The Imp of the Mind: Exploring the Silent Epidemic of Obsessive Bad Thoughts, by Lee Baer, PhD, is a book that will give sufferers of “bad thoughts” OCD a lot of hope. OCD is an extremely isolating illness, but if you read this book, you will know you are not alone.

Everyone has bad thoughts

I think the “aha!” moment for me about bad thoughts OCD came a few years ago, when I learned that everyone has bad thoughts.  Studies have been done showing that the majority of people have thoughts that are just like those of people with OCD.  (The joke I hear at OCD/anxiety disorders conferences is that the remaining minority of people in the studies have these thoughts, too—they just aren’t being truthful about it!)  Dr. Baer talks about these studies, giving examples of the kinds of weird thoughts people without OCD have every day.  So if everyone has these thoughts, why don’t we all have OCD?  The difference is: people without OCD just don’t pay any attention to these strange cognitions that pop into their minds.

It’s all in the interpretationImp of the Mind

For instance, a man driving a carpool of children might be going down the road in his car and think, “I could just ram my car into the side of that upcoming bridge and kill us all,” and then think, “I wonder how the Braves did last night?”  The first thought, one of horrific violence, doesn’t even register. The man didn’t give it any credence, and he went on to the next thought.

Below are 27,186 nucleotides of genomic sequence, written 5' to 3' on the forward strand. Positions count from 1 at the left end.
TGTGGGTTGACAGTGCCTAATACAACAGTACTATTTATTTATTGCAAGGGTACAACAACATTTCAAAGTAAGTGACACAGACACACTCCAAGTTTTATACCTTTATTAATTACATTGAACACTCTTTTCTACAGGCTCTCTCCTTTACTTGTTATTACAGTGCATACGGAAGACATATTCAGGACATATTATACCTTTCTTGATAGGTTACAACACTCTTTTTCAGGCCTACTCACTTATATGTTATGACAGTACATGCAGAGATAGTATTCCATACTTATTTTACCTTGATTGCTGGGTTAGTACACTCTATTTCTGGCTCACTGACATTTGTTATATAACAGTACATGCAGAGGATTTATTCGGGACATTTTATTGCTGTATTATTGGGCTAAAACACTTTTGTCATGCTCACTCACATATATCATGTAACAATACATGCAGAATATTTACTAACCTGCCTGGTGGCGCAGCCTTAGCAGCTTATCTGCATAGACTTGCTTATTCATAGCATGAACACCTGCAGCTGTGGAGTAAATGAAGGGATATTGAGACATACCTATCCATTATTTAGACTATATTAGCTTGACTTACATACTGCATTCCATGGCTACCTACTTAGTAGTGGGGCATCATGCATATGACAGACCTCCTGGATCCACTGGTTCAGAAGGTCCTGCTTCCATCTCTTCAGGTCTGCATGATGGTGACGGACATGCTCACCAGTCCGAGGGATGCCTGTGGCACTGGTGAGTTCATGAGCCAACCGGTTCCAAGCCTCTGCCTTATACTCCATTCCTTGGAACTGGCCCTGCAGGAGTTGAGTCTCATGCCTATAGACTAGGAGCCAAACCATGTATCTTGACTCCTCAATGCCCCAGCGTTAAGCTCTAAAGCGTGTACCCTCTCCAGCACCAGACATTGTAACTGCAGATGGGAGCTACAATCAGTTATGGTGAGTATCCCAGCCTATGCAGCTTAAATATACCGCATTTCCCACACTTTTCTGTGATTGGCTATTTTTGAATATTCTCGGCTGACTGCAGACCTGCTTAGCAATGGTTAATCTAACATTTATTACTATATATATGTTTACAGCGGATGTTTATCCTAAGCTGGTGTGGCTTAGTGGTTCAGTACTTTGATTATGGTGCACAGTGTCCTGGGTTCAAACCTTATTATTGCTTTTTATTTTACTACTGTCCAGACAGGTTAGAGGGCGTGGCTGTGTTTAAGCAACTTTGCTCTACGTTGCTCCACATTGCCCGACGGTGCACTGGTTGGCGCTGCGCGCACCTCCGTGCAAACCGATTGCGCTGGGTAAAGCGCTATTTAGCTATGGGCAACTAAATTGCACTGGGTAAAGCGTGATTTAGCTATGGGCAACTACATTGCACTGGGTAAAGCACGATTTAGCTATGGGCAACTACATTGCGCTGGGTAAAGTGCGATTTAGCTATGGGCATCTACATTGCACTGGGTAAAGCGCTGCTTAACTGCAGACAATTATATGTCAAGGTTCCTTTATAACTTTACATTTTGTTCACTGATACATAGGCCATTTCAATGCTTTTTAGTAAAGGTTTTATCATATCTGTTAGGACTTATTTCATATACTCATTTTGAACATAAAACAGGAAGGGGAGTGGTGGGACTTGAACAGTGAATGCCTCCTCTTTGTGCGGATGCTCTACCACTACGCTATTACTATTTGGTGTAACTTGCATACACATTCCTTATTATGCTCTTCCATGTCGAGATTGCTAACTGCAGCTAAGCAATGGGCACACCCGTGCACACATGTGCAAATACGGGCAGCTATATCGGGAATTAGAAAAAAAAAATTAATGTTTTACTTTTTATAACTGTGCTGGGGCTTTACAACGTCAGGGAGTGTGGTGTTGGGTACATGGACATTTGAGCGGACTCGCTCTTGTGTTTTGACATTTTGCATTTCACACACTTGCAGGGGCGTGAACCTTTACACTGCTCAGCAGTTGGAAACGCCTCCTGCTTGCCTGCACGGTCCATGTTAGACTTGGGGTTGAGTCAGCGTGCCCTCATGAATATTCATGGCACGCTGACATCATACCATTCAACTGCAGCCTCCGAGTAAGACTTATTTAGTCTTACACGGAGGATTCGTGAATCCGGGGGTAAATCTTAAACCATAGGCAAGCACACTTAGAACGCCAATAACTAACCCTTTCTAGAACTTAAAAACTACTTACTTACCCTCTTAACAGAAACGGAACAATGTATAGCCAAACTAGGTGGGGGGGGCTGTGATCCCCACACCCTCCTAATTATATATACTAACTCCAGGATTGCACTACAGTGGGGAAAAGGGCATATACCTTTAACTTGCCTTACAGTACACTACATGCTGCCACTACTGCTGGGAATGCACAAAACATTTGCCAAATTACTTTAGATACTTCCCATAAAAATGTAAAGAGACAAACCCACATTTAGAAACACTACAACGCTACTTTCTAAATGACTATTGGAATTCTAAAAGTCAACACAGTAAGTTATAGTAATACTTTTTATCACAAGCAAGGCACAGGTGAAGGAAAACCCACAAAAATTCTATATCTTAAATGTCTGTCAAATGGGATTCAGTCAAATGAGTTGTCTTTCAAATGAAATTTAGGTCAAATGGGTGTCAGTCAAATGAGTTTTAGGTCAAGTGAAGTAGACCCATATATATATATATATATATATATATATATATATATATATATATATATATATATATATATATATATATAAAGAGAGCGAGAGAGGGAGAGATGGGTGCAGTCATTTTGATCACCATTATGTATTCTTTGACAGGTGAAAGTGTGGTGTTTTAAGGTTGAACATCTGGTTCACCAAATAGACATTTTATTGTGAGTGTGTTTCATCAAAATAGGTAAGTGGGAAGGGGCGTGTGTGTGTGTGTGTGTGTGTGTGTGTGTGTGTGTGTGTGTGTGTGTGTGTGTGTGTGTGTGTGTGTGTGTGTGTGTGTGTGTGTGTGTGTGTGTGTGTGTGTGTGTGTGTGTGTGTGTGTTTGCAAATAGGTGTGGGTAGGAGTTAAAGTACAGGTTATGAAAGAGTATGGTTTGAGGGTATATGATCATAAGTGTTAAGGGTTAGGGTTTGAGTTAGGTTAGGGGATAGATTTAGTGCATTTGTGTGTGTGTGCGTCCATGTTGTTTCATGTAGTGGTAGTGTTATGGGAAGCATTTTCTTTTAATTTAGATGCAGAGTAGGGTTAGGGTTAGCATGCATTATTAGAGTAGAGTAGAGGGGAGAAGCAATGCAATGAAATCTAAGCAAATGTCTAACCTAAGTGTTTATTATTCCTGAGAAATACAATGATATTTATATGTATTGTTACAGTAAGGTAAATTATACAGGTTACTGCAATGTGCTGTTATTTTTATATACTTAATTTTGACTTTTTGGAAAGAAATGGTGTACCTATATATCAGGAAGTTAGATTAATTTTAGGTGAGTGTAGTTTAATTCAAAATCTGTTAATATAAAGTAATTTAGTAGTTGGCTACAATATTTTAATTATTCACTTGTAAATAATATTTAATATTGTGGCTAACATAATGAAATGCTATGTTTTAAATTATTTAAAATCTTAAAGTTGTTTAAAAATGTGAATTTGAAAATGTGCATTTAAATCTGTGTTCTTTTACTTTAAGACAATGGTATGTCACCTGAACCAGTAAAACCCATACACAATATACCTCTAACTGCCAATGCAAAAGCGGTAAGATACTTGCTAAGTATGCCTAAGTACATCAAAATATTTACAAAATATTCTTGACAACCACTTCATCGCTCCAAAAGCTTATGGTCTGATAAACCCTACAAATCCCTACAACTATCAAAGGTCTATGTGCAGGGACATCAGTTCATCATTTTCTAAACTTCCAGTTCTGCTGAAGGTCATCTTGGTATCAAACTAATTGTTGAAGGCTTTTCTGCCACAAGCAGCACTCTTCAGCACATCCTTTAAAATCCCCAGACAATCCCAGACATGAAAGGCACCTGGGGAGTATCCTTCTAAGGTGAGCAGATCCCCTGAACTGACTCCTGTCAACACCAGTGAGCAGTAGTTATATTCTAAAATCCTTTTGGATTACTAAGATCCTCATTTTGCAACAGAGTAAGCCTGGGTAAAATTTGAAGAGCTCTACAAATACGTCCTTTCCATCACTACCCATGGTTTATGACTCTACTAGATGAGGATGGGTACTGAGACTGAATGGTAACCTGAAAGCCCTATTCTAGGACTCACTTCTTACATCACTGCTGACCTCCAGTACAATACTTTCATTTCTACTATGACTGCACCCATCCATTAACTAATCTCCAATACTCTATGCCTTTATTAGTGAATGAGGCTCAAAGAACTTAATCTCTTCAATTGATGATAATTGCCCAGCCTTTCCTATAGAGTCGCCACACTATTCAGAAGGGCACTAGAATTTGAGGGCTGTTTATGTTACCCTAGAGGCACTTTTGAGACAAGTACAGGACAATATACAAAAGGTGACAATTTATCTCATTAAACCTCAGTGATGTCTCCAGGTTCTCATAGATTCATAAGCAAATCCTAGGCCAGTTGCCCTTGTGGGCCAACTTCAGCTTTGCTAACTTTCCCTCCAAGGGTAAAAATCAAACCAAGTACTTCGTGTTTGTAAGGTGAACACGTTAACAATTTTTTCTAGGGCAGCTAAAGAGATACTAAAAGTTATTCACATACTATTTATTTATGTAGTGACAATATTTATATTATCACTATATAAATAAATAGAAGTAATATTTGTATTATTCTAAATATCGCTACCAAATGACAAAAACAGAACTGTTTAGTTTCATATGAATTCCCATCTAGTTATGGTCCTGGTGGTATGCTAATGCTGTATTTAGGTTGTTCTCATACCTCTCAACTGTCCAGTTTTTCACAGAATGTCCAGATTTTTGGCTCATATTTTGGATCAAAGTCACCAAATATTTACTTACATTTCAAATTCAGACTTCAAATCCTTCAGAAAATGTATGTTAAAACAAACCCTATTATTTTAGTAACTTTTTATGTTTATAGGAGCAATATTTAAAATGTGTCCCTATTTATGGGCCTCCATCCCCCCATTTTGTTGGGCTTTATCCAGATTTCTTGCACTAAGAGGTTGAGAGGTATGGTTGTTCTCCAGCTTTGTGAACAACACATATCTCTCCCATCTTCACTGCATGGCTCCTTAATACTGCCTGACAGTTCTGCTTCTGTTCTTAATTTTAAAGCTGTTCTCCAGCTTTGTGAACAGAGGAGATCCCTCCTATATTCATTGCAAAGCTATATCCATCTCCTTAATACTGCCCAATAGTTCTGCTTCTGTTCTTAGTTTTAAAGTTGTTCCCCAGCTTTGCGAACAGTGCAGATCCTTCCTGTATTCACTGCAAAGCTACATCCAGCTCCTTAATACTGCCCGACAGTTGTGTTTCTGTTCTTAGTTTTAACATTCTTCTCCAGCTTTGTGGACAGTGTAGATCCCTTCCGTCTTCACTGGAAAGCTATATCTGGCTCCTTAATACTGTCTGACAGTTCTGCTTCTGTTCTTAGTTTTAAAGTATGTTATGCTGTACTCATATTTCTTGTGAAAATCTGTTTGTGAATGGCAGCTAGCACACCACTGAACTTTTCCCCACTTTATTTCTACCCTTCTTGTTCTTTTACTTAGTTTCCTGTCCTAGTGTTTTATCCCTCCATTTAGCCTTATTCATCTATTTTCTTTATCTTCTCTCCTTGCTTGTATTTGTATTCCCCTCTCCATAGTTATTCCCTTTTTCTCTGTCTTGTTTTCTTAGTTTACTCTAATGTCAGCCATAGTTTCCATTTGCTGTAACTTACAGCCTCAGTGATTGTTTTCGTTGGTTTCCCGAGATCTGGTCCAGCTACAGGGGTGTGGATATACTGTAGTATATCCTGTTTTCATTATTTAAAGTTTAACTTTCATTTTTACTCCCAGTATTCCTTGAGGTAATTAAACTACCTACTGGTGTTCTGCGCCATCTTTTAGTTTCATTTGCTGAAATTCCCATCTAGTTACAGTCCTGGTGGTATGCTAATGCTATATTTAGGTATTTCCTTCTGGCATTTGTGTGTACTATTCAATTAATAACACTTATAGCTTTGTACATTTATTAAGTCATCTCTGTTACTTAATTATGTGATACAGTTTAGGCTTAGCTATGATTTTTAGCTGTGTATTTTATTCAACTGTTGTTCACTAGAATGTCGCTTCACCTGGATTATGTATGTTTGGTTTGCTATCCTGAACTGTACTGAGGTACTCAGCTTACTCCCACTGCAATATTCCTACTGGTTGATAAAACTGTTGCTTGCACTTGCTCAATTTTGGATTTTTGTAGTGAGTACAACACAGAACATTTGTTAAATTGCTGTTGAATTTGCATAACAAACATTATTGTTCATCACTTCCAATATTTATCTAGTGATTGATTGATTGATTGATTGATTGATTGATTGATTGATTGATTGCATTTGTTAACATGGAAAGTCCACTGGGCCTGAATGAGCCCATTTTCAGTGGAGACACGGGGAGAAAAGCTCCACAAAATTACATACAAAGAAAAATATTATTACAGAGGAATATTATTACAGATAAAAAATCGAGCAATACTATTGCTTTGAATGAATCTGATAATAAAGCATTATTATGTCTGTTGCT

For those of us with bad thoughts OCD, we give meaning to the fact that we thought the thought in the first place.  If we had the thought above, we might think “Why did I think that? Do I want to kill all these children?  Does this mean I’m a horrible person?”  We interpret the thought differently, and that interpretation can be the source of our despair.

A quick and interesting read

Dr. Baer does a wonderful job of explaining bad thoughts OCD, including all the forms it takes, hypotheses of why these bad thoughts happen, and what we can do about it, including exposure and response prevention (ERP) therapy as a first-line treatment and cognitive therapy for those who do not respond to ERP.  I think the book will be a source of great solace and comfort to those who are suffering from bad thoughts OCD and feel all alone.  So, it’s one of the books available in my lending library for clients.

If you are struggling with bad thoughts OCD, you do not need to suffer.  You can take your life back.  If you’d like to learn more about how I help clients with bad thoughts OCD using ERP as well as cognitive therapy, please call me at 404-632-4804 or Contact Me.

Disclaimer:  Aha! Moments are my own personal experience of OCD and are not meant to be a replacement for therapy.